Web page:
Incarceration | St. Louis Public Radio

Incarceration

David Kovaluk | St. Louis Public Radio

After nearly eight years, members of the Women Initiate Legal Lifelines to Other Women — or the WILLOW Project — have made a significant gain in the case of a woman convicted of helping in the 1994 murder of two elderly women in Missouri and Iowa.

The Missouri Parole Board granted Angel Stewart parole this month after spending 25 years behind bars. She’s still serving a life sentence in Iowa without the possibility of parole, although she and those helping her maintain she was not a part of the women’s murders.

David Kovaluk | St. Louis Public Radio

Missouri’s incarceration rate for women is among the highest in the country. 

The majority of these women have children, yet little research has examined the effects of incarceration on mothers specifically.

Stephanie Regagnon, far right, poses for a photo in 2014 with some of the Ava's Grace scholarship recipients.
Stephanie Regagnon

When Stephanie Regagnon of Kirkwood was in her 20s, a jury found her mother guilty of a federal crime and sent her to prison for four years. The family maintains that she is innocent.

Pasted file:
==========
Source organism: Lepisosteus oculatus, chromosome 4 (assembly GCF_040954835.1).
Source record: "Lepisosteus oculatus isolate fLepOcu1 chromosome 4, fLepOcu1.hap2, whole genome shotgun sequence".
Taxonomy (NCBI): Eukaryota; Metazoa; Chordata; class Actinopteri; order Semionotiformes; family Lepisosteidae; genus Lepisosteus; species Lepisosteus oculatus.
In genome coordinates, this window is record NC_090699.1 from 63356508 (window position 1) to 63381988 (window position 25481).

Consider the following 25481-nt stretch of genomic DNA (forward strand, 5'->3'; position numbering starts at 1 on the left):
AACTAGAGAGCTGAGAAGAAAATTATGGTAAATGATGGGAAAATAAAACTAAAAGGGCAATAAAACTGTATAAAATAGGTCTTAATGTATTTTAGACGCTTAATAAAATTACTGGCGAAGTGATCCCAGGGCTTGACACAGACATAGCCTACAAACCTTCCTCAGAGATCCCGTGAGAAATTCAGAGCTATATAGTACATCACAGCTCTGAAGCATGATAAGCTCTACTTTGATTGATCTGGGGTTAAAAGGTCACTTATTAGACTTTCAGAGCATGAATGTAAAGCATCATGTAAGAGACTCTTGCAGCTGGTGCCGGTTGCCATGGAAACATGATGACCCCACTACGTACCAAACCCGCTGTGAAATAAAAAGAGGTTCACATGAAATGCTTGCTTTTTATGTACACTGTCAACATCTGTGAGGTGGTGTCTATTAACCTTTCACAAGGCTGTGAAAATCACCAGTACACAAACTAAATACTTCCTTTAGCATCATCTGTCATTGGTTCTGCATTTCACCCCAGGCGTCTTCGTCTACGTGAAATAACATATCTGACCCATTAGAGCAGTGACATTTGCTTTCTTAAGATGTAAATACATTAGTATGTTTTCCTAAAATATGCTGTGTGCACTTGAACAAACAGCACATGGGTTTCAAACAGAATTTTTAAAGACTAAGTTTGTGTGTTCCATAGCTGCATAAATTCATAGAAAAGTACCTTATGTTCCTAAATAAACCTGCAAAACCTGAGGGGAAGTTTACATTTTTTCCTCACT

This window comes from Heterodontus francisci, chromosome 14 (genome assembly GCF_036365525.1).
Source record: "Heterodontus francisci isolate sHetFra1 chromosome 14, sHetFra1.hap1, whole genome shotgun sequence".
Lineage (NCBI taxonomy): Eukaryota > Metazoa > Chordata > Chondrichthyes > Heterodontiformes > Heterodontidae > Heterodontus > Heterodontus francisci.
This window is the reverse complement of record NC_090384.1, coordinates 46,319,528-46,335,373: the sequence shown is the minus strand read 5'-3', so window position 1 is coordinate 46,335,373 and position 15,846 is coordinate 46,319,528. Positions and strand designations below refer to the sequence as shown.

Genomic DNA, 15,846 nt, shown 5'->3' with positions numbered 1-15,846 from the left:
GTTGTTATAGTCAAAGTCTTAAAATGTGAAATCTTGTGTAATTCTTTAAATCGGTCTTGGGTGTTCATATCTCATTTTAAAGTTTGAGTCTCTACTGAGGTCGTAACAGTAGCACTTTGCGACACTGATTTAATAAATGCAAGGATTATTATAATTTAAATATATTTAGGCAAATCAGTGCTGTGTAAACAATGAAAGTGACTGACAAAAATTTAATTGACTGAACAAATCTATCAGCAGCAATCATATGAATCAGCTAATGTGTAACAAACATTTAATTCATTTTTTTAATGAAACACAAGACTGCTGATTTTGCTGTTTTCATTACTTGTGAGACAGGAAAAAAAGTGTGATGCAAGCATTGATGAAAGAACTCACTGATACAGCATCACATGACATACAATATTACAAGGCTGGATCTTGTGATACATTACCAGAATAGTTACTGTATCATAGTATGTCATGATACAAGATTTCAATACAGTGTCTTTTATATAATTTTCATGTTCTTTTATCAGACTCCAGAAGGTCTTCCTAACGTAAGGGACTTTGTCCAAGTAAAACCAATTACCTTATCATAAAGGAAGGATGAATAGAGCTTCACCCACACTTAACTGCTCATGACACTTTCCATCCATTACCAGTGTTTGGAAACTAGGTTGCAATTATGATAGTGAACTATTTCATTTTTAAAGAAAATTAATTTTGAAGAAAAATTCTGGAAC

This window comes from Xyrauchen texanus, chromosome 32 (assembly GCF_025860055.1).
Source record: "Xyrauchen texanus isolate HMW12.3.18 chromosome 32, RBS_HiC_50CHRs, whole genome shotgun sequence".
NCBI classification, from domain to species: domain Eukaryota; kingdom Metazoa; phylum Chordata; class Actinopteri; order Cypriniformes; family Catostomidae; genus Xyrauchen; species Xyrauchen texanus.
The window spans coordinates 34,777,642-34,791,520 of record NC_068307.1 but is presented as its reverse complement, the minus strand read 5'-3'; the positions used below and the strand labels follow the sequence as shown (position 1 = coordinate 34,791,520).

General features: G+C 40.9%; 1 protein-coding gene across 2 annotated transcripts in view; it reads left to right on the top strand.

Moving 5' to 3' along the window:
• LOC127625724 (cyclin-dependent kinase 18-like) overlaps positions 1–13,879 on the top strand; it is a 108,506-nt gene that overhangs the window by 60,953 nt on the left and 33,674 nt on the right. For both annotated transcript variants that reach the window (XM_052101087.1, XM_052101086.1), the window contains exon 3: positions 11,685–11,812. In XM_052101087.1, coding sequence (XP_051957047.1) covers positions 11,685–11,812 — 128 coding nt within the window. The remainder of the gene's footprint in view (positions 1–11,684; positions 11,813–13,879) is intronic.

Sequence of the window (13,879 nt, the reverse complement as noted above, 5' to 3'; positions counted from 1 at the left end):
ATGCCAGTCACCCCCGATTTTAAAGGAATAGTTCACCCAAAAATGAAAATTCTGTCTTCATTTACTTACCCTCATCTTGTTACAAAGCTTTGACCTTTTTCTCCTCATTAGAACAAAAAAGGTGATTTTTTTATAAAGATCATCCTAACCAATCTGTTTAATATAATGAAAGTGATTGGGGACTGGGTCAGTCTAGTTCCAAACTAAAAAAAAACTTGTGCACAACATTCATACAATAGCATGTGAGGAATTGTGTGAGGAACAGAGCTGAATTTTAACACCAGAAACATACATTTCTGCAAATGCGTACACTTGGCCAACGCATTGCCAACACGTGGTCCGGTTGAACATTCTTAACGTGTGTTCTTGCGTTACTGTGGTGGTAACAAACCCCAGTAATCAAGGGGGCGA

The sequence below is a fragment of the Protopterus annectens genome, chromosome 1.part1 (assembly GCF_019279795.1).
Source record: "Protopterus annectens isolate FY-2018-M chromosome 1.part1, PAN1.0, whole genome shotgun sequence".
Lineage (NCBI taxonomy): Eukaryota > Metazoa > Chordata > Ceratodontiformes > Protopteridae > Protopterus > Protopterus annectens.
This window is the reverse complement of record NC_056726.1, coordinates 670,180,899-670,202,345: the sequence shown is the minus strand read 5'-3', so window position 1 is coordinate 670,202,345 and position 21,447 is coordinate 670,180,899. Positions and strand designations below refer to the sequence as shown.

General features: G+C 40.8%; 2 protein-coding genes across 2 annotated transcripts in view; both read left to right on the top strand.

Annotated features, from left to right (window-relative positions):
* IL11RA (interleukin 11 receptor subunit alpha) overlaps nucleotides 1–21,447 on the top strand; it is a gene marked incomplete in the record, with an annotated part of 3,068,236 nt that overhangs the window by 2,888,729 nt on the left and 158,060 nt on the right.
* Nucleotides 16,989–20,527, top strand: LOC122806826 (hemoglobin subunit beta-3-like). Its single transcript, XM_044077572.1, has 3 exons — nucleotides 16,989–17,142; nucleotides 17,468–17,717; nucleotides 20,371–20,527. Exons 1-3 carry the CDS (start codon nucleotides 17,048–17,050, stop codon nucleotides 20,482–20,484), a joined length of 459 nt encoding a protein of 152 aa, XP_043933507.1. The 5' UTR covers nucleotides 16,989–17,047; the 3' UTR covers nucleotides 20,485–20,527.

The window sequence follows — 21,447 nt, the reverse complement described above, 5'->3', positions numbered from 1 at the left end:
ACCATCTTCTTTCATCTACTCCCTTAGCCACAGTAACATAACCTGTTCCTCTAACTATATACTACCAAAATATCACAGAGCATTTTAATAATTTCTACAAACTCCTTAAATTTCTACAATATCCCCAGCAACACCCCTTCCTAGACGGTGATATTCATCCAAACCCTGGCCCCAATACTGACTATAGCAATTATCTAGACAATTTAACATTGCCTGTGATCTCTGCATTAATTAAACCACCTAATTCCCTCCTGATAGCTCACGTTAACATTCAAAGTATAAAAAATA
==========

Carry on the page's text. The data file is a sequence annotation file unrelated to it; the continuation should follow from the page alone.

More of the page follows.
The first time Regagnon visited her mom, she noticed small children stocking up on vending-machine snacks for their parents to enjoy when they came out to see them.

“It seemed like they were trying so hard to create a nice environment,” Regagnon said. “It was pretty soul crushing.”

Regagnon imagined the children waiting to see their parents would likely have a hard time getting to college. In 2010, she started a scholarship fund called Ava’s Grace to help young people whose fate brushed so closely against her own.

Stacie Lents, Rachel Tibbetts and Christopher Limber talk about artistic approaches to rehabilitation for incarcerated women.
Evie Hemphill | St. Louis Public Radio

A creative collaboration between a nationally known playwright and a group of women incarcerated in Vandalia, Missouri, is bringing new voices and stories to St. Louis theater-goers with the production “Run-On Sentence.”

On Friday’s St. Louis on the Air, host Don Marsh discussed the initiative, which is a partnership between Prison Performing Arts and the award-winning SATE Ensemble.

The effort aims to move and entertain audiences and extend public awareness, particularly about the effects of incarceration and innovative, artistic approaches to rehabilitation.